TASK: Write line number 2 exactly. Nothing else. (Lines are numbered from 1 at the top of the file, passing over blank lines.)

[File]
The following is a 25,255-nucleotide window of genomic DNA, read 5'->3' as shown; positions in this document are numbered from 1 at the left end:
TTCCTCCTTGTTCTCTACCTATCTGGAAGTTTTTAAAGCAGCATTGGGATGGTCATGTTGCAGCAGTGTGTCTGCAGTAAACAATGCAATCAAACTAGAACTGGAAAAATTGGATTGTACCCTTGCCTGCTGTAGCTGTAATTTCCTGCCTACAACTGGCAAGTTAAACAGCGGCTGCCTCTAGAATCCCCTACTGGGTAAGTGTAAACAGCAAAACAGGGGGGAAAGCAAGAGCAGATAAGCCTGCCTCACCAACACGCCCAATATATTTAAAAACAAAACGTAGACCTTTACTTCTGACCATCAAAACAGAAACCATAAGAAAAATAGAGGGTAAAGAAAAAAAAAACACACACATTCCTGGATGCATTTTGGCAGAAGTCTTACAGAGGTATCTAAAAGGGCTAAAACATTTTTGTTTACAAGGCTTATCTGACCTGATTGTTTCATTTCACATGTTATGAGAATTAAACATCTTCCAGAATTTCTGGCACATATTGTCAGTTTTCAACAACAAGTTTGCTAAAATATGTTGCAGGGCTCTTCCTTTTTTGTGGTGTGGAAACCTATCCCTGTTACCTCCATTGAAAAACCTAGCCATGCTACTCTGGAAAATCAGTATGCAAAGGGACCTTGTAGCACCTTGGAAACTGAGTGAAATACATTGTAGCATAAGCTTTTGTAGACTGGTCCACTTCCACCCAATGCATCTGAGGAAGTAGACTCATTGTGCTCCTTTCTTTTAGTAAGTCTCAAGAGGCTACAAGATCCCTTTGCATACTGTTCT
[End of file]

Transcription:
TTCCTCCTTGTTCTCTACCTATCTGGAAGTTTTTAAAGCAGCATTGGGATGGTCATGTTGCAGCAGTGTGTCTGCAGTAAACAATGCAATCAAACTAGAACTGGAAAAATTGGATTGTACCCTTGCCTGCTGTAGCTGTAATTTCCTGCCTACAACTGGCAAGTTAAACAGCGGCTGCCTCTAGAATCCCCTACTGGGTAAGTGTAAACAGCAAAACAGGGGGGAAAGCAAGAGCAGATAAGCCTGCCTCACCAACACGCCCAATATATTTAAAAACAAAACGTAGACCTTTACTTCTGACCATCAAAACAGAAACCATAAGAAAAATAGAGGGTAAAGAAAAAAAAAACACACACATTCCTGGATGCATTTTGGCAGAAGTCTTACAGAGGTATCTAAAAGGGCTAAAACATTTTTGTTTACAAGGCTTATCTGACCTGATTGTTTCATTTCACATGTTATGAGAATTAAACATCTTCCAGAATTTCTGGCACATATTGTCAGTTTTCAACAACAAGTTTGCTAAAATATGTTGCAGGGCTCTTCCTTTTTTGTGGTGTGGAAACCTATCCCTGTTACCTCCATTGAAAAACCTAGCCATGCTACTCTGGAAAATCAGTATGCAAAGGGACCTTGTAGCACCTTGGAAACTGAGTGAAATACATTGTAGCATAAGCTTTTGTAGACTGGTCCACTTCCACCCAATGCATCTGAGGAAGTAGACTCATTGTGCTCCTTTCTTTTAGTAAGTCTCAAGAGGCTACAAGATCCCTTTGCATACTGTTCT